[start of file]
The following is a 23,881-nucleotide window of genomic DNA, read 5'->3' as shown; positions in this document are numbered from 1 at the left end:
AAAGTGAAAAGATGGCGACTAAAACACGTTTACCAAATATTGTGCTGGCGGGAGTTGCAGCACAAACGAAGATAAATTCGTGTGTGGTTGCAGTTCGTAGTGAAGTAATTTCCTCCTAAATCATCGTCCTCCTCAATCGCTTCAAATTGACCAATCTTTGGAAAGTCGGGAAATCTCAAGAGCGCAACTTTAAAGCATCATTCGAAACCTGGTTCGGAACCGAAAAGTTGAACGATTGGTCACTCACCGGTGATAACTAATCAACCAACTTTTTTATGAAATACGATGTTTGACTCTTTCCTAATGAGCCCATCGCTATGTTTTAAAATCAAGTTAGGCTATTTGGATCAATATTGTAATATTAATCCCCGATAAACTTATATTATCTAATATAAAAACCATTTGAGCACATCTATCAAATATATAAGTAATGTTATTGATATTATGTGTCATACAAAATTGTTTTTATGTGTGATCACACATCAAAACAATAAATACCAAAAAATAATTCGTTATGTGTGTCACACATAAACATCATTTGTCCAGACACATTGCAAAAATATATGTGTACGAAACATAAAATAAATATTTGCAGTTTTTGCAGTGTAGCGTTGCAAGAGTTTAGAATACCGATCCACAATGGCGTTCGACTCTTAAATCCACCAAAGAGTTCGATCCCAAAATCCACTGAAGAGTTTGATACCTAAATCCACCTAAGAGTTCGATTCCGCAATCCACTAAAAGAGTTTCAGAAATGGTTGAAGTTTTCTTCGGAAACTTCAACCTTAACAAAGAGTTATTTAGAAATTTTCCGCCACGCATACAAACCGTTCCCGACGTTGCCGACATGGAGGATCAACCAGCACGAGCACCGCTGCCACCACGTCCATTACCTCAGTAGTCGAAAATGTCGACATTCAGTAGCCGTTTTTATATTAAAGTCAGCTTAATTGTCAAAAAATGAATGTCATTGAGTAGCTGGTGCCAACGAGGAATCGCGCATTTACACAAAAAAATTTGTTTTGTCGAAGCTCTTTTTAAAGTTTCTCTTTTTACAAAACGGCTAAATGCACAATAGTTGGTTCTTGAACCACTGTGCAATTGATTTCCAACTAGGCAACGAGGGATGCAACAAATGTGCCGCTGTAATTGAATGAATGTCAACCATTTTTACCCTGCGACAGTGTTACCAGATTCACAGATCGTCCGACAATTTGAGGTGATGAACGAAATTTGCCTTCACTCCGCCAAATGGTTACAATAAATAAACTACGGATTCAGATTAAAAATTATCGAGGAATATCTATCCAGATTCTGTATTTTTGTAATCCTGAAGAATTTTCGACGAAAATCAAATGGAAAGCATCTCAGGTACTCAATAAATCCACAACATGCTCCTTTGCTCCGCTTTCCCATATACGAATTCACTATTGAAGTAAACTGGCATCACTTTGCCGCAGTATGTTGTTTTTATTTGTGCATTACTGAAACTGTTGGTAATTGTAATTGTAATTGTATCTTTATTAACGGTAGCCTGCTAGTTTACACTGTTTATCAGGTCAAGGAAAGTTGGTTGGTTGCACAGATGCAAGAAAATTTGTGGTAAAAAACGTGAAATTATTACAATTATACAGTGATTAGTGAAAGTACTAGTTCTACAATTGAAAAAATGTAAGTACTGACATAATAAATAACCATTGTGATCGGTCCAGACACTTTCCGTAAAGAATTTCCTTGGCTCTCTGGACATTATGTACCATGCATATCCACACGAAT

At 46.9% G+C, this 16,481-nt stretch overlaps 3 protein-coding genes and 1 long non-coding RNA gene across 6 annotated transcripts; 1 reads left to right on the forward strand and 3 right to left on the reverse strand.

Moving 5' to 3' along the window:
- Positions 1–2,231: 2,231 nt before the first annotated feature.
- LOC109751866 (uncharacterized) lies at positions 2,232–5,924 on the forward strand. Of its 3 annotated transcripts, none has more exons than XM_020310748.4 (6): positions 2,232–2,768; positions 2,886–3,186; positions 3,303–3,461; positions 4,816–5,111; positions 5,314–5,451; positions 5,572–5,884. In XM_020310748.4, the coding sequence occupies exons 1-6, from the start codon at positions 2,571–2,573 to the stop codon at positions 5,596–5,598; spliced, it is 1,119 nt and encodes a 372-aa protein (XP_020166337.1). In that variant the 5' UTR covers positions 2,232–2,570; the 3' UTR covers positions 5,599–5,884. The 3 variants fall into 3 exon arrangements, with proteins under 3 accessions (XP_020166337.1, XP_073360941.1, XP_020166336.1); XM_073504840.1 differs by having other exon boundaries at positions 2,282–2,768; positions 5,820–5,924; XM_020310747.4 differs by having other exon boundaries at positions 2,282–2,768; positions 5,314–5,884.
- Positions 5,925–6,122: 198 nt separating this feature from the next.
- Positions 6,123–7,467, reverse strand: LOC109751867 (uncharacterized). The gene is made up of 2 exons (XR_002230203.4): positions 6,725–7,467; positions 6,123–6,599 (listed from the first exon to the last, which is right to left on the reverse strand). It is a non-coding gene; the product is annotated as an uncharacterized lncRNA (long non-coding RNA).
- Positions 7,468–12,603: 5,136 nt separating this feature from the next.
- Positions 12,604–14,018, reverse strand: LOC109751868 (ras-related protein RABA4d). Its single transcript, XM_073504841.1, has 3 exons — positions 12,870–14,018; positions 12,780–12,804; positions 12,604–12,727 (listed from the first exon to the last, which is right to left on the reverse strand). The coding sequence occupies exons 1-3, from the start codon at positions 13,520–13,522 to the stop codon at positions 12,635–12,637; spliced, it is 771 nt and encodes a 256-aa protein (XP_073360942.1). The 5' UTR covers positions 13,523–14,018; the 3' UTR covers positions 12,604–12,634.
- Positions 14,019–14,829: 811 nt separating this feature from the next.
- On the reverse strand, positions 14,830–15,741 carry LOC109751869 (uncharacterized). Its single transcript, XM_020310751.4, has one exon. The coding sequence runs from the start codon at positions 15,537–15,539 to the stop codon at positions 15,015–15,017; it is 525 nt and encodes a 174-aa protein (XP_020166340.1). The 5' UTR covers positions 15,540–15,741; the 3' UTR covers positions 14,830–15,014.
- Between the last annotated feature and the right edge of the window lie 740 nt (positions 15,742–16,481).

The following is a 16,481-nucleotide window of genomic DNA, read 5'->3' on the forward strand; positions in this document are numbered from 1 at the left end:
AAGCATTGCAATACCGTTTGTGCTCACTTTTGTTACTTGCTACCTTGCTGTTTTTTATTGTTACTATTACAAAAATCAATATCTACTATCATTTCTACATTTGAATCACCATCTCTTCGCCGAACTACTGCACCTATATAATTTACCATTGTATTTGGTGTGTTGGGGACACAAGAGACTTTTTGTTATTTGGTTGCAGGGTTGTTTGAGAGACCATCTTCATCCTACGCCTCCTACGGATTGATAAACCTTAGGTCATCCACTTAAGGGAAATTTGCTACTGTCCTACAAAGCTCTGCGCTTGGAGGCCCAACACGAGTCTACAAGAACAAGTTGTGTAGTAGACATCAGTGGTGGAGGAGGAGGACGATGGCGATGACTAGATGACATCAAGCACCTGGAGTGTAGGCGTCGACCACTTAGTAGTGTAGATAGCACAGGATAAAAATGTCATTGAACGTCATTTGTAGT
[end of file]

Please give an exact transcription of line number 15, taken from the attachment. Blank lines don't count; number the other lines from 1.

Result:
AAGCATTGCAATACCGTTTGTGCTCACTTTTGTTACTTGCTACCTTGCTGTTTTTTATTGTTACTATTACAAAAATCAATATCTACTATCATTTCTACATTTGAATCACCATCTCTTCGCCGAACTACTGCACCTATATAATTTACCATTGTATTTGGTGTGTTGGGGACACAAGAGACTTTTTGTTATTTGGTTGCAGGGTTGTTTGAGAGACCATCTTCATCCTACGCCTCCTACGGATTGATAAACCTTAGGTCATCCACTTAAGGGAAATTTGCTACTGTCCTACAAAGCTCTGCGCTTGGAGGCCCAACACGAGTCTACAAGAACAAGTTGTGTAGTAGACATCAGTGGTGGAGGAGGAGGACGATGGCGATGACTAGATGACATCAAGCACCTGGAGTGTAGGCGTCGACCACTTAGTAGTGTAGATAGCACAGGATAAAAATGTCATTGAACGTCATTTGTAGT